"Cruelty to the 98%ers" should be the GOP motto for 2012 election, since so much of their economic gadgetry is aimed at only helping the richest of the rich, and taking as much away from working people and the poor as they possibly can. Paul Ryan's
June 13, 2011

"Cruelty to the 98%ers" should be the GOP motto for 2012 election, since so much of their economic gadgetry is aimed at only helping the richest of the rich, and taking as much away from working people and the poor as they possibly can. Paul Ryan's Randian budget is a nightmare and Americans are rejecting it as fast as they can, but someone might have topped him:

Several of the 2012 GOP presidential hopefuls have laid out economic platforms that would include huge cuts in the corporate tax rate. Former Massachusetts Gov. Mitt Romney (R) called for lowering the corporate tax rate from 35 percent to 25 percent, while former Minnesota Gov. Tim Pawlenty (R) went a step further, calling for a cut to 15 percent.

In an interview published today by the Wall Street Journal, Rep. Michele Bachmann (R-MN) — who is toying with a presidential run herself — decided to one-up both Romney and Pawlenty, calling for a reduction in the corporate tax rate to 9 percent. Adding insult to injury, Bachmann wants to pair that huge tax cut with giant tax reductions for the rich, as well as a tax increase on the working poor:

“In my perfect world,” she explains, “we’d take the 35% corporate tax rate down to nine so that we’re the most competitive in the industrialized world. Zero out capital gains. Zero out the alternative minimum tax. Zero out the death tax.” [...]

Her main goal is to get tax rates down with a broad-based income tax that everyone pays and that “gets rid of all the deductions.” A system in which 47% of Americans don’t pay any tax is ruinous for a democracy, she says, “because there is no tie to the government benefits that people demand. I think everyone should have to pay something.”

Let’s take these one at a time. First, cutting the corporate tax rate to 9 percent — a reduction about two and a half times larger than that called for in the radical House Republican budget — would cost more than $2 trillion over ten years. (The Tax Policy Center estimated that a 10 point reduction in the corporate tax rate would cost about $915 billion.)...read on

These ideas are insane and I'm not sure why they believe seniors and the elderly will nod their heads in approval, though of course they can always count on the most vicious right wing ideologues. Her ideas as well as many other conservatives these says draw up the battle lines of direct class warfare. I look at her proposals and I say, WTF will happen to me if they have their way in the near future? It's getting scarier each and every day, people.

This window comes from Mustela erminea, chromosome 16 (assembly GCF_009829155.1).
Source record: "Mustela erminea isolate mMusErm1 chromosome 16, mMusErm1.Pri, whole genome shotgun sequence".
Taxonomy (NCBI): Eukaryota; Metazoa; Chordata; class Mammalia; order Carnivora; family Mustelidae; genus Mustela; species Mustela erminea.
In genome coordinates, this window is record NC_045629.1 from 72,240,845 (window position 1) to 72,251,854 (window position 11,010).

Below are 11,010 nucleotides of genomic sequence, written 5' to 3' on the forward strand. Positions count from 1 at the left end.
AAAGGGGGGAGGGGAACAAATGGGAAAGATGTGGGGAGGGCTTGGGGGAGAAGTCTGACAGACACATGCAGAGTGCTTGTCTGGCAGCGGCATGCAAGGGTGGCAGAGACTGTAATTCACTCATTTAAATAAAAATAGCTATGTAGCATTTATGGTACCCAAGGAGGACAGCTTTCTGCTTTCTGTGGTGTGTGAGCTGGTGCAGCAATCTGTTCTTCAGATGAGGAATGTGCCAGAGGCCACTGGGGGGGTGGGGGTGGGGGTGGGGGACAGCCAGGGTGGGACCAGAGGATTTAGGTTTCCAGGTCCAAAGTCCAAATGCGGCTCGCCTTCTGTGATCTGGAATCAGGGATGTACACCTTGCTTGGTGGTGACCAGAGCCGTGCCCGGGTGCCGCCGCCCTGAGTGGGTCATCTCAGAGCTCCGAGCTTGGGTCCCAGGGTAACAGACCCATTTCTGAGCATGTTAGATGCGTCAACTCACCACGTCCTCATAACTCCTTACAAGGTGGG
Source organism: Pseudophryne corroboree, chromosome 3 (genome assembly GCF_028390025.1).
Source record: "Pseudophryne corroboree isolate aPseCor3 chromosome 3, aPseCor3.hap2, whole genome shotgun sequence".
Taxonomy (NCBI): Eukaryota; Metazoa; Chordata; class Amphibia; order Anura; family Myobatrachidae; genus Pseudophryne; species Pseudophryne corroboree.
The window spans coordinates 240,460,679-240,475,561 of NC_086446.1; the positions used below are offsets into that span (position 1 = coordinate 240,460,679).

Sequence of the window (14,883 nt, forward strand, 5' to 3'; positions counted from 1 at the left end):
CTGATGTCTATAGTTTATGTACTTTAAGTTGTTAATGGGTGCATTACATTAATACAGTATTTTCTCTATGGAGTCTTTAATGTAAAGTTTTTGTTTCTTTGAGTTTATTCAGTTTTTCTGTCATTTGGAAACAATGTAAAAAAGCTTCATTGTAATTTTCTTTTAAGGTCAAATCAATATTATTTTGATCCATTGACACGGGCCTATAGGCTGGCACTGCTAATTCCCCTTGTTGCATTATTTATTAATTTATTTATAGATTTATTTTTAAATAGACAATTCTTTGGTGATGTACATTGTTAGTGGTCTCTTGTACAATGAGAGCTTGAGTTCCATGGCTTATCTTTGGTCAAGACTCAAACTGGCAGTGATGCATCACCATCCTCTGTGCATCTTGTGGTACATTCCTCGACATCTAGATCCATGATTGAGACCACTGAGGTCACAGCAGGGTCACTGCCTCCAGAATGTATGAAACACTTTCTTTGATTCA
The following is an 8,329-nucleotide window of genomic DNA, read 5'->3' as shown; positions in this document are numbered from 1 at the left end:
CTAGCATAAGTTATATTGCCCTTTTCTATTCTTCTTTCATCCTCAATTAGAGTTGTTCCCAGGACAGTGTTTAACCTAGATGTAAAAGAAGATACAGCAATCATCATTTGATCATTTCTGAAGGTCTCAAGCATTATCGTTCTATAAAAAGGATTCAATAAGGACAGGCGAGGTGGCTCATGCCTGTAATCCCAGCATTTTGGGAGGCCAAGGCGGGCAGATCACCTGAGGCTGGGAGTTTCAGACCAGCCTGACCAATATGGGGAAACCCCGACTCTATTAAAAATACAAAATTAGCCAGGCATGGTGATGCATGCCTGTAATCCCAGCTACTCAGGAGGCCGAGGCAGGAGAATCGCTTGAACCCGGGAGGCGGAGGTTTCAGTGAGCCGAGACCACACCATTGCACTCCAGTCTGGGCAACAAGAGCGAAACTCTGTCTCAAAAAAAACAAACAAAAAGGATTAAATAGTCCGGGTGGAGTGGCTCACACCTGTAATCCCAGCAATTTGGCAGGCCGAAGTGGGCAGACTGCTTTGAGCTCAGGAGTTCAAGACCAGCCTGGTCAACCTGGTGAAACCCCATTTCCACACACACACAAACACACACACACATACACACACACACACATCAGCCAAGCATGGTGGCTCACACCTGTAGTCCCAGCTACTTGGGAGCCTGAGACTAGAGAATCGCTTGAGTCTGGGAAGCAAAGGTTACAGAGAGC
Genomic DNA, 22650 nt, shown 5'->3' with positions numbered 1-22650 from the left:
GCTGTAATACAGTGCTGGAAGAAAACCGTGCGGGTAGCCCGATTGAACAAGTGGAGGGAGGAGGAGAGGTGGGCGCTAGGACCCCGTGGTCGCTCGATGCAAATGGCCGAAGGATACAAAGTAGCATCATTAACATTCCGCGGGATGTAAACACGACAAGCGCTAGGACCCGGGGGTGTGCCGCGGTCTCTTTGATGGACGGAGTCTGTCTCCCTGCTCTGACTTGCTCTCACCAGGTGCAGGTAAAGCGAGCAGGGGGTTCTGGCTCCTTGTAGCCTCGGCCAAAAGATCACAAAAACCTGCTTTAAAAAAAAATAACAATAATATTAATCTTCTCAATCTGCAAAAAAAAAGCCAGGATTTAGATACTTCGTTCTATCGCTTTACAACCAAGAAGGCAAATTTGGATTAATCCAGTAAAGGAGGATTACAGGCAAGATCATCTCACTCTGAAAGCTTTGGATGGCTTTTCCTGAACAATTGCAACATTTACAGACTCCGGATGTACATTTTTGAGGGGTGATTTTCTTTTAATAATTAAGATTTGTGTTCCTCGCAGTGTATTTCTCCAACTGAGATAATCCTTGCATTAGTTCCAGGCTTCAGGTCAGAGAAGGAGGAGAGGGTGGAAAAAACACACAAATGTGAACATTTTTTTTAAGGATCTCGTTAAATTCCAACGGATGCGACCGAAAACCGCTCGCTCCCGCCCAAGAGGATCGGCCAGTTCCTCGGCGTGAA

Matt Yglesias writes:

If you’re old, then Bachmann thinks there’s an “obligation” for you to keep your health care and pension benefits. But not only do those of us born later than 1956 have no right to decent health care and pension when we are old, but if we’re right now relying on student loans to make college affordable, that’s going to be cut. If you’re a parent relying on Medicaid to cover your autistic child’s treatment, you’re out of luck. If commute to work and are hoping America continues to have a viable transportation infrastructure, you’re out of luck. Absolutely everyone born after 1956 is going to be subject to immediate draconian cuts in the programs we benefit from, while we’re supposed to believe that nobody born earlier than that will suffer even the slightest bit.

Earlier in the interview she’s going on about Ludwig Von Mises and Milton Friedman, but the actual economic agenda here is rather different from small government as such. It’s all about who’s the right kind of people and who’s not.

Almost all of America is not the right kind of people. Do they really believe claiming that everyone over 55 will be A-OK is of any comfort?

There seems to be a common idea among these fiscal extremists that if they can only convince the old folks that they won't be hurt, then they'll have no problem selling this dystopian future to the country. I don't know why they think that. The over 55ers don't trust them to keep their word (after all, they're prepared to tell people 54 and under that all the money they've put in was for nothing) and they also tend to love their kids and grandkids enough not to want to consign them to a Death Race 2000 kind of existence. And I think they might need some other people to vote for them so blatantly screwing them probably isn't going to be a huge selling point.

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